The controversial THAAD missile defense system is now operational in South Korea, the US military says.
The system can intercept North Korean missiles although full operational capability is still some months away.
Tensions have been rising around the Korean peninsula, with repeated threats from North Korea and the presence of a group of US warships and a submarine.
North Korea reacted angrily to the latest military exercise, accusing the US of risking a nuclear war.
The rise in tension comes only a day after President Donald Trump said he would be “honored” to meet North Korean leader Kim Jong-un, in the right circumstances.
The US announced last week it would activate THAAD, which was not expected to be in use until late 2017, within days.
THAAD (Terminal High Altitude Area Defense) has been installed at a former golf course in the central county of Seongju, amid angry protests.
Many locals believe the system is a potential target for attacks and endangers the lives of those living nearby.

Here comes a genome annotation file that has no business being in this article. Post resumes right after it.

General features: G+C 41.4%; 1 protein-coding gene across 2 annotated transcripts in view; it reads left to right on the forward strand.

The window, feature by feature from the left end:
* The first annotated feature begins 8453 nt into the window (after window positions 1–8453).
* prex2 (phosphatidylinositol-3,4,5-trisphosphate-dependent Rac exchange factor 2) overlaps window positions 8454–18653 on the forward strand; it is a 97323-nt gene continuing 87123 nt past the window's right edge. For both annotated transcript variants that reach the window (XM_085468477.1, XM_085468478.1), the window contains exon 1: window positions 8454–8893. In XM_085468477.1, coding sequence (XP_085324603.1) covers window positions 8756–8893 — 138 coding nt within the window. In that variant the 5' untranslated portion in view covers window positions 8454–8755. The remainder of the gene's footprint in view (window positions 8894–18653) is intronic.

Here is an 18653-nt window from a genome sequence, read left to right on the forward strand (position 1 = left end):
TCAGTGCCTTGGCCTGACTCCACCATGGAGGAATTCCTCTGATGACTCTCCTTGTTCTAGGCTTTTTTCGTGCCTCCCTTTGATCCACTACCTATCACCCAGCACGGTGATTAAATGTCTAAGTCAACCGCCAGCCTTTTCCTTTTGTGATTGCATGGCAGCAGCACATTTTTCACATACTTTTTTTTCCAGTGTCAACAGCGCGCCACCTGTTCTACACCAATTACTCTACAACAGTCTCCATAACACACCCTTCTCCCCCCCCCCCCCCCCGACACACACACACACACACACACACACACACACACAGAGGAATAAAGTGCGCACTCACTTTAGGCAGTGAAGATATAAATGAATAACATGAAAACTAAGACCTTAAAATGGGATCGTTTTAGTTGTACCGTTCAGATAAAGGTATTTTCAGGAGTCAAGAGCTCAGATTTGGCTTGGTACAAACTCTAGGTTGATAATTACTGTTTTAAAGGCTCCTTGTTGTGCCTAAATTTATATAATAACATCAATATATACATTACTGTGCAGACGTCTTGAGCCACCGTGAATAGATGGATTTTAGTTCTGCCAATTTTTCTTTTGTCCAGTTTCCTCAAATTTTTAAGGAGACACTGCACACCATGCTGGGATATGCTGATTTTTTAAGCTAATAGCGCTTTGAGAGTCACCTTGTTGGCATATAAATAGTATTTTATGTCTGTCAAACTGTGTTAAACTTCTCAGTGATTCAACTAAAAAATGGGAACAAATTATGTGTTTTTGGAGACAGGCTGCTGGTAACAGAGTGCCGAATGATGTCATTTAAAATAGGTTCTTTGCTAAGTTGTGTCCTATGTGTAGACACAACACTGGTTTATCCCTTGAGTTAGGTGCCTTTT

China also strongly opposes the system, believing it interferes with the security of its own military operations. On May 2, Beijing demanded the deployment be halted.
China would “firmly take necessary measures to uphold our interests”, foreign ministry spokesman Geng Shuang said.
However, Geng Shuang welcomed President Trump’s suggestion of meeting Kim Jong-un, saying China had “always believed that dialogue and consultation… is the only realistic and viable way to achieve denuclearization”.
When the announcement of the THAAD deployment was made last year, North Korea promised a physical response, with state media expressing the “unwavering will of our army to deal a ruthless retaliatory strike”.
A spokesman for the US forces based in South Korea said THAAD now had “the ability to defend the Republic of Korea”.
However, the system only has “initial intercept capability”, a US defense official told AFP. It will be strengthened later this year as more parts of the system arrive.
North Korea and the US have traded heated rhetoric in recent weeks as Pyongyang continues to defy a UN ban on missile tests.
Pyongyang has carried out two failed missile launches in recent weeks and has said it is ready to carry out its sixth nuclear test at any time.
North Korea reacted angrily on May 2 to a joint US-South Korea military exercise the day before involving two supersonic B-1B Lancer bombers, which it said was a “nuclear bomb dropping drill”.
“The reckless military provocation is pushing the situation on the Korean peninsula closer to the brink of nuclear war,” North Korea’s official KCNA news agency said.